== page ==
"Matthew T. Russotto" wrote:

None of the above have to happen on the vehicle itself.
That's the unique strength of electric propulsion.
Graham

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• posted on June 5, 2007, 1:43 am
"Matthew T. Russotto" wrote:

Yes it does. The vast majority of the energy in a tank of gasoline is simply wasted as 'waste heat'. About 3/4 is wasted in fact.
An ICE is also less efficient at cruise than it could theoretically be because of the drag from the throttle when it's not fully open. It creates air drag for the engine..
Graham

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• posted on June 5, 2007, 2:05 am

Both are true, but they don't contradict my statement.
--
There's no such thing as a free lunch, but certain accounting practices can
result in a fully-depreciated one.

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• posted on June 4, 2007, 5:56 pm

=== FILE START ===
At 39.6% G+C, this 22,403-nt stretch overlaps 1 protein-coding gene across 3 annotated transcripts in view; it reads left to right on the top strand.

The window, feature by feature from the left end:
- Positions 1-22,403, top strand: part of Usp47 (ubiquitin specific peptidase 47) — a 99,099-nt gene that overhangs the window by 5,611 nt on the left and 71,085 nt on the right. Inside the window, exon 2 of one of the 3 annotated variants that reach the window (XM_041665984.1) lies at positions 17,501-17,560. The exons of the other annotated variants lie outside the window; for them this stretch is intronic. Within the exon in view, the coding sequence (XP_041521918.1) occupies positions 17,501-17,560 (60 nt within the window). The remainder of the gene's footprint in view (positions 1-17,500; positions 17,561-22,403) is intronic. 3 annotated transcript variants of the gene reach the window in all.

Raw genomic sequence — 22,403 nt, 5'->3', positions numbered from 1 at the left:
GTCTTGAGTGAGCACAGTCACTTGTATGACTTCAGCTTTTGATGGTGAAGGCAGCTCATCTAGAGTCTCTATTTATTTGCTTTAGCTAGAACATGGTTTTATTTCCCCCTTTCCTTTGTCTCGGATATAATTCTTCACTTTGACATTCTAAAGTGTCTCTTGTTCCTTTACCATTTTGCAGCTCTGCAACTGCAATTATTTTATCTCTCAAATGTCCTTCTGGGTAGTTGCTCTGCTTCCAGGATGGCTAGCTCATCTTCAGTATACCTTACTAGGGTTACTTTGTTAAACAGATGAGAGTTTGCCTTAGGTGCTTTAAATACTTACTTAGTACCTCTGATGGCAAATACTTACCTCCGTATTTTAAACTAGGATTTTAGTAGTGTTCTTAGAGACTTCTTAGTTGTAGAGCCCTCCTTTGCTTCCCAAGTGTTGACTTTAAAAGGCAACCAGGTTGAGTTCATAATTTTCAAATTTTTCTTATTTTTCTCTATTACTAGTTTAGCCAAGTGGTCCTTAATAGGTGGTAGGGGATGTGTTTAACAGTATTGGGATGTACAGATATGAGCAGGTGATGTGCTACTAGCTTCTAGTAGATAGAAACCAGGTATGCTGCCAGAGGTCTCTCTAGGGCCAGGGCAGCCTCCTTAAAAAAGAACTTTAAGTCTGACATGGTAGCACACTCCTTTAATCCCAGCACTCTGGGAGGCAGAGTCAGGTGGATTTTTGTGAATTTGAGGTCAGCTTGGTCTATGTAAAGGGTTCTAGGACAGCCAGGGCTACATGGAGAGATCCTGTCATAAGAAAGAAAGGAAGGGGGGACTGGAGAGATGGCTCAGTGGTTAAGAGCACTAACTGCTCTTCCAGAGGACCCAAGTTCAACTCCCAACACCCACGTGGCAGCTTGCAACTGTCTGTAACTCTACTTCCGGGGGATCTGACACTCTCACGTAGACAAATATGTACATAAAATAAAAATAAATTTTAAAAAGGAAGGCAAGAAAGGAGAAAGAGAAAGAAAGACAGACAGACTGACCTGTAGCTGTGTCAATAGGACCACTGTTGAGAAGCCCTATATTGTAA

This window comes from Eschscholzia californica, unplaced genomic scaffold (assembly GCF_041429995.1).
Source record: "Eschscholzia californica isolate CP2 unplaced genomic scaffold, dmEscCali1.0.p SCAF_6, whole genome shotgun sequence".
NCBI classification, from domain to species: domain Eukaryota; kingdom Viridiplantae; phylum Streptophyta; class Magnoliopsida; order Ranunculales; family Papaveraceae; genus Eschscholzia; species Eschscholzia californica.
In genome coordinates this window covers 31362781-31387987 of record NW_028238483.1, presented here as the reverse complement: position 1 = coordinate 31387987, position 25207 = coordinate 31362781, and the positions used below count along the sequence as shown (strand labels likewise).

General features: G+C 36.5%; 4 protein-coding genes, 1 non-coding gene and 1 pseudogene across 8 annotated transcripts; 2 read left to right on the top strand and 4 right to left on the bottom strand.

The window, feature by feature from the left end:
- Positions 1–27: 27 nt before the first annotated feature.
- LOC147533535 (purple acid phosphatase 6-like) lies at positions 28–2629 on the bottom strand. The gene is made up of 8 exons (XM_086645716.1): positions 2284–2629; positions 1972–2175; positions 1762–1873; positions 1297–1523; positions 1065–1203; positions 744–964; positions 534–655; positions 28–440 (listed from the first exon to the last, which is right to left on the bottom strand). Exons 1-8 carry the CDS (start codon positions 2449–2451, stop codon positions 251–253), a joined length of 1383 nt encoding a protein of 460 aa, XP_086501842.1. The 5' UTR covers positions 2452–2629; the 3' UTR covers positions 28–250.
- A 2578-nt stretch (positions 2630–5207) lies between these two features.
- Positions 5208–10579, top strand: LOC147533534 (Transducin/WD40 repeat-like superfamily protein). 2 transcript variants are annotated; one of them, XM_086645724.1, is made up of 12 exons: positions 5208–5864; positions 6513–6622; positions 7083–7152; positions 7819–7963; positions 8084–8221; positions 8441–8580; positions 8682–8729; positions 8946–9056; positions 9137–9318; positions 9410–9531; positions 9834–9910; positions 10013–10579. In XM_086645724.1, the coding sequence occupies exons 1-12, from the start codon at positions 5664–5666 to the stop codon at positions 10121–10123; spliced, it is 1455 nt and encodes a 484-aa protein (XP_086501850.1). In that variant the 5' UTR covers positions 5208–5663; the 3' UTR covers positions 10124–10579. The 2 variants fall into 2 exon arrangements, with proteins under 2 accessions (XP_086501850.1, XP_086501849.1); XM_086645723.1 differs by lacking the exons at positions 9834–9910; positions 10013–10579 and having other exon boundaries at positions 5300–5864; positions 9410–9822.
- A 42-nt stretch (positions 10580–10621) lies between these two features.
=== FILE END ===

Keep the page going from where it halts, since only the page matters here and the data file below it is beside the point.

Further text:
"R.Hemmu" wrote:

Utter bollocks.
Americans really know how to lie big time. And all to keep their retarded SUVs.
Graham

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• posted on June 5, 2007, 12:40 am
Eeyore wrote:

We don't need to lie to keep our SUVs (and I wouldn't ever own one myself). We have this thing called freedom.

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• posted on June 5, 2007, 1:36 am
"Fred G. Mackey" wrote:

Freedom to be an AMERICAN IDIOT !
God bless you for your arrant stupidity.
Graham

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• posted on June 5, 2007, 2:33 am
Eeyore wrote:

Or to not be one. The freedom to be idiotic or not does not seem to exist where you come from - either that or most of you have chosen to be idiots.

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• posted on June 4, 2007, 6:14 pm
cost vs co2 output are not the same...

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• posted on June 4, 2007, 6:22 pm
GO Mavs wrote:

You assume CO2 output is even the real issue.
Graham

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• posted on June 4, 2007, 6:42 pm

If you are speaking of "greener" then it is. Unless you mean greener as in money wise. Even then, if you were to replace the battery at 4 thousand dollars.. the cost is still better.